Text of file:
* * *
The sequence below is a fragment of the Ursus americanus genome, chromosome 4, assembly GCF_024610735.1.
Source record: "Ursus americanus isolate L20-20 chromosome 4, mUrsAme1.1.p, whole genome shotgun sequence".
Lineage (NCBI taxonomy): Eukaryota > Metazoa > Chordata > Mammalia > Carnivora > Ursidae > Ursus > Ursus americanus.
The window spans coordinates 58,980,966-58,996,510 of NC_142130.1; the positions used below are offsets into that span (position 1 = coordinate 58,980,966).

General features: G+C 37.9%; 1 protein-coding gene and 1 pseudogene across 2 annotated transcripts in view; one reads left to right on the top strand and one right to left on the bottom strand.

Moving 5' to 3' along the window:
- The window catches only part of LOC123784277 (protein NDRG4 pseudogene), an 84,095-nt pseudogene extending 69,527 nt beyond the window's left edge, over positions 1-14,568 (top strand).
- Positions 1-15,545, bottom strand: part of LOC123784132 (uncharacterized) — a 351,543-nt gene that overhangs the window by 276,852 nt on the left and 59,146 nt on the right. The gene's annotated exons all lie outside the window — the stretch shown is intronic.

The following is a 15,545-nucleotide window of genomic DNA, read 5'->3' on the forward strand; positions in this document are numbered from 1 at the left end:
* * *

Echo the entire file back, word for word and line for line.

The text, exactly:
The sequence below is a fragment of the Ursus americanus genome, chromosome 4, assembly GCF_024610735.1.
Source record: "Ursus americanus isolate L20-20 chromosome 4, mUrsAme1.1.p, whole genome shotgun sequence".
Lineage (NCBI taxonomy): Eukaryota > Metazoa > Chordata > Mammalia > Carnivora > Ursidae > Ursus > Ursus americanus.
The window spans coordinates 58,980,966-58,996,510 of NC_142130.1; the positions used below are offsets into that span (position 1 = coordinate 58,980,966).

General features: G+C 37.9%; 1 protein-coding gene and 1 pseudogene across 2 annotated transcripts in view; one reads left to right on the top strand and one right to left on the bottom strand.

Moving 5' to 3' along the window:
- The window catches only part of LOC123784277 (protein NDRG4 pseudogene), an 84,095-nt pseudogene extending 69,527 nt beyond the window's left edge, over positions 1-14,568 (top strand).
- Positions 1-15,545, bottom strand: part of LOC123784132 (uncharacterized) — a 351,543-nt gene that overhangs the window by 276,852 nt on the left and 59,146 nt on the right. The gene's annotated exons all lie outside the window — the stretch shown is intronic.

The following is a 15,545-nucleotide window of genomic DNA, read 5'->3' on the forward strand; positions in this document are numbered from 1 at the left end: